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Avoid graphic imagery

The media needs to stop using insensitive or triggering ‘representational images’ and photographs

Please note: The images used in this piece include disturbing media depictions of suicide and mental illness.

A man huddled in a corner of a room, trying to hide his face. A man with a gun to his head, finger on the trigger. An outline of a woman who has hanged herself.

These are just some of the illustrations and photographs that legacy media houses choose to accompany reports on suicide and mental health.

A lot has been written over the years about the Indian media’s problematic coverage of such news. But the recent death of the actor Sushant Singh Rajput – and the media spectacle that followed – has pushed these issues back into the spotlight. Some publications, like Gujarat Samachar, went a step further and even published images of Rajput’s body. This is exactly what happened when actress Jiah Khan died by suicide in 2013; photos of her body were splattered across the internet, and India Times went ahead and published them.

This, and the images used by media houses to depict suicide, are in violation of the World Health Organisation’s guidelines on suicide reporting, which specifically calls for exercising caution in using photos, and says “explicit permission” must be obtained from family members before using visual images.

The images also go against the Press Council of India’s guidelines stating: “All subjects should be treated with respect and dignity. Special consideration be given to vulnerable subjects and victims of crime or tragedy be treated compassionately. Private grief be intruded only when the public has an overriding and justifiable interest in sharing or viewing it.”

Additionally, experts told Newslaundry that these “representational images” are insensitive and can be triggering both for readers and the family members of the deceased. They can act as triggers for those who have experienced similar tragedies, and deliberately link mental illness with darkness, suicide, weakness and vulnerability. This is a generalisation that needs to be avoided.

Take Rajput’s death. The media unearthed details from his past, including how he had sought treatment for depression, and speculation ran wild. Unscrupulous news organisations even quoted Rajput’s psychiatrist — in a complete breach of ethics — to explain his “state of mind” and personal issues. The psychiatrist later said he had not breached confidentiality or spoken to the media.

Nishta Borah, a Goa-based clinical psychologist, pointed out that it isn’t always depression or any other mental illness that leads to suicide.

“There are a lot of factors like gender, sexuality, socioeconomic conditions, etc,” Borah said. “Also, it could be a decision taken in the spur of the moment, whereas depression is very different from that. It happens over a period of time, and can happen to anyone.”

After Rajput’s death, one of Borah’s clients had a panic attack after consuming all the news reports on his suicide. The client had a friend who died in a similar manner, Borah explained. “Such reportage becomes overly triggering for people like her, who already have a history of trauma,” she said. “In a few countries, if such content is shown, it comes with a warning. But in India, there is no such thing.”

Instead of visually depicting someone with a mental illness in their most vulnerable state, Borah said, why can’t we show them as people who are looking for something, or being listened to?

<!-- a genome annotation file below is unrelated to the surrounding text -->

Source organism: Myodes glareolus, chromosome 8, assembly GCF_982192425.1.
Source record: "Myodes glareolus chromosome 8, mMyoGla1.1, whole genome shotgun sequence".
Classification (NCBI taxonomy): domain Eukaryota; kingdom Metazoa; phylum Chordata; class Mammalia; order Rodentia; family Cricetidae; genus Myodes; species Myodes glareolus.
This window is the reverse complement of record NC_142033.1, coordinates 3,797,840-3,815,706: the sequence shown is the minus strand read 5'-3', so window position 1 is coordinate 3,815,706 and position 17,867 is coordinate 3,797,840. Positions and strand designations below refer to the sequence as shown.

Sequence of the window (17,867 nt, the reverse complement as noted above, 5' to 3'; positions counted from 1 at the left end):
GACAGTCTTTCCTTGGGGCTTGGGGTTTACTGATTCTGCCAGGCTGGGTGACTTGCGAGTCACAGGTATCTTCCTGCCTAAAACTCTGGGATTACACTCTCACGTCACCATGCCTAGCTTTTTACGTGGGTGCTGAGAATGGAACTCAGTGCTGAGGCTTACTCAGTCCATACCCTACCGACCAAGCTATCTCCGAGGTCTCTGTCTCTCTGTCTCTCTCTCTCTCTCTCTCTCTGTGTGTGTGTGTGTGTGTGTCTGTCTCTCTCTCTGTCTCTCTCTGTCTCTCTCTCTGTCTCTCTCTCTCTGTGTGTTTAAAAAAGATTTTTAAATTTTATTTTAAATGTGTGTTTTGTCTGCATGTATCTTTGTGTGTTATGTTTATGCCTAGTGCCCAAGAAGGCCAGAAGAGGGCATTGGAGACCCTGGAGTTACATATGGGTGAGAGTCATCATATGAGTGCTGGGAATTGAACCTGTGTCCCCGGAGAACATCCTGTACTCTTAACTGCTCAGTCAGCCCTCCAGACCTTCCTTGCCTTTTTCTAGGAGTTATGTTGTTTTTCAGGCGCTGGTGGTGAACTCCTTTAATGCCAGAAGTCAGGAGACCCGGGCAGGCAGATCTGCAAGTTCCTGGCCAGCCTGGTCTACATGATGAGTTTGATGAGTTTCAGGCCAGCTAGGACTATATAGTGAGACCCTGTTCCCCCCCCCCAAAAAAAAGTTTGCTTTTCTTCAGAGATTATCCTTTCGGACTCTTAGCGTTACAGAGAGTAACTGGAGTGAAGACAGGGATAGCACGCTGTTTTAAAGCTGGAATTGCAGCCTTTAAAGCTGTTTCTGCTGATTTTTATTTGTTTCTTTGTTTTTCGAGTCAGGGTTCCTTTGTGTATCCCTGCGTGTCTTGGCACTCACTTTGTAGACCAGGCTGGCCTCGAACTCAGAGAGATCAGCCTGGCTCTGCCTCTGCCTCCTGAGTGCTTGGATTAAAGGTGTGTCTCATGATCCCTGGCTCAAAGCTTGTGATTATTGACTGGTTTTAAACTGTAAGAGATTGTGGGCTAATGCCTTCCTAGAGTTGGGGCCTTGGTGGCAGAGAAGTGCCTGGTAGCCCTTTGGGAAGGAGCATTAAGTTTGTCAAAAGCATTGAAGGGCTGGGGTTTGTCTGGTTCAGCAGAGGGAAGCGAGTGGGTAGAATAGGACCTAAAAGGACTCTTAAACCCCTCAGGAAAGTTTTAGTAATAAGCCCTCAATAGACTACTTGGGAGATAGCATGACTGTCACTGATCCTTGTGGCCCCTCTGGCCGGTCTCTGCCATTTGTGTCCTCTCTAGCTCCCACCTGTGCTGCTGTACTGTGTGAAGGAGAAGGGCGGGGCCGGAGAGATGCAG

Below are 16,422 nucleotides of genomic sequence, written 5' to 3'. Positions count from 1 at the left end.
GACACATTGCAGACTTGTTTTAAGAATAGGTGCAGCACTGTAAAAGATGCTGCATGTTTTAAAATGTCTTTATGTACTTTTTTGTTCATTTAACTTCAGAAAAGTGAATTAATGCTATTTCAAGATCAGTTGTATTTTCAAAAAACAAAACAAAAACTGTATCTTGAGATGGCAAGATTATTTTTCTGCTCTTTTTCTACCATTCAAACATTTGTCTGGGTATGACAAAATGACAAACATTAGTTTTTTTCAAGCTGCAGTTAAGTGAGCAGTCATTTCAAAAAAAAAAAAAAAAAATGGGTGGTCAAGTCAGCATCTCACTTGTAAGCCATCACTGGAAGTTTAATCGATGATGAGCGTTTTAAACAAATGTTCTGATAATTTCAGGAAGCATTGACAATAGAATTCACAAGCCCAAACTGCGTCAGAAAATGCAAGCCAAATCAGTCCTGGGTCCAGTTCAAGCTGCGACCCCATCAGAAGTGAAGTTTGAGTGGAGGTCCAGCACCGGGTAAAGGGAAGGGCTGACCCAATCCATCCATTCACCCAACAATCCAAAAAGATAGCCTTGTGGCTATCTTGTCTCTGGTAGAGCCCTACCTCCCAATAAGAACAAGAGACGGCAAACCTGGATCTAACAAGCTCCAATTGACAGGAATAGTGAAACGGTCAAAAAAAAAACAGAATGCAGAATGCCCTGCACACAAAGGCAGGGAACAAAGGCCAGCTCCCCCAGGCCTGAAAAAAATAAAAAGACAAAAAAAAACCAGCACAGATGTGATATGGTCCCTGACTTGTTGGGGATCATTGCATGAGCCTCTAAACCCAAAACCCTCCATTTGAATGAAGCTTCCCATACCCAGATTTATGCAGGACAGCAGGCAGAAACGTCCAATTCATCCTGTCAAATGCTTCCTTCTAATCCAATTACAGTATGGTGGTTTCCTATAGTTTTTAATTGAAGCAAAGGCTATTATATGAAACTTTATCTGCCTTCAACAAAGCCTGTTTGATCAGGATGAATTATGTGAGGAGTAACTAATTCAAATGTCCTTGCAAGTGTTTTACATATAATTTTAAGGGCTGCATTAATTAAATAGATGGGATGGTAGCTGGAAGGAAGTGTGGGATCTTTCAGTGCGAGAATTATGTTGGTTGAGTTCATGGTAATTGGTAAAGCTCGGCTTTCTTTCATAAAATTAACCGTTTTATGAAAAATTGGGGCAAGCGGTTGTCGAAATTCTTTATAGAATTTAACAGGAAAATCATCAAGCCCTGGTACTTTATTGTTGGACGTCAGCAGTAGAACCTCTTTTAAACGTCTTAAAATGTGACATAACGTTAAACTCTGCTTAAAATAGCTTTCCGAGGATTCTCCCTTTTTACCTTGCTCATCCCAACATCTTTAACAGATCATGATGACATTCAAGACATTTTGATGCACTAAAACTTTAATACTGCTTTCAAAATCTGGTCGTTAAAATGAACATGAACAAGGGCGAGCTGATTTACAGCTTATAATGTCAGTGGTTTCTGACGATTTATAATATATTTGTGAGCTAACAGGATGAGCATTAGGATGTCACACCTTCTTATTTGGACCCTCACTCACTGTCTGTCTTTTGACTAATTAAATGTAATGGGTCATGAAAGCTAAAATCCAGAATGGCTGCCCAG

Traditionally, mental health in India is not really reported on, said Tanmoy Goswami, a sanity correspondent at the Correspondent. The only entry point for such reports is suicide, he said, as a result of which a “very dangerous assumption is made: that all suicides are a result of mental illness”.

“Until recently, suicide was a crime in India, and hence used to be covered by crime reporters,” he said, “who used to try and get every detail on the method of death.”

Goswami agreed that the best way to depict mental illness is through regular photographs of people, not to look for the most sensational image in a media organisation’s image bank. The same rule applies to suicide, where organisations need to be very sensitive in their reporting. Images must not reveal methods of death or act as a trigger.

When asked about the depiction of mental illness and suicide in media reports, Meghna Mukherjee, a psychoanalytical psychotherapist in Noida, quoted a scene from the final Harry Potter movie. Meeting his erstwhile headmaster, Albus Dumbledore, in some sort of parallel universe, Harry asks: “Is this real? Or has this been happening inside my head?” Dumbledore smiles and replies, “Of course it is happening inside your head, Harry, but why on earth should that mean that it is not real?”

Mukherjee said she finds this scene very powerful, and that it resonates with mental illness too. According to her, the manner in which the media has reported on mental illness in the past, and on Rajput’s death in the present, has “stigmatised a lot of taboo”.

“While images may be thought-provoking or engineered to appeal to people’s sentiments, they can do something else as well. Such images often tend to reinforce the stigma of being weak and different (and not in a positive way) to the patient,” she said. “Which is why a reader with the same illness would never like to disassociate themselves, and the purpose would be futile.”

If you, or someone you know, needs help to overcome suicidal thoughts, contact: Fortis: +91 8376804102; AASRA: +91 98204 66726; The Samaritans, Mumbai: +91 84229 84528 (5 pm to 8 pm)

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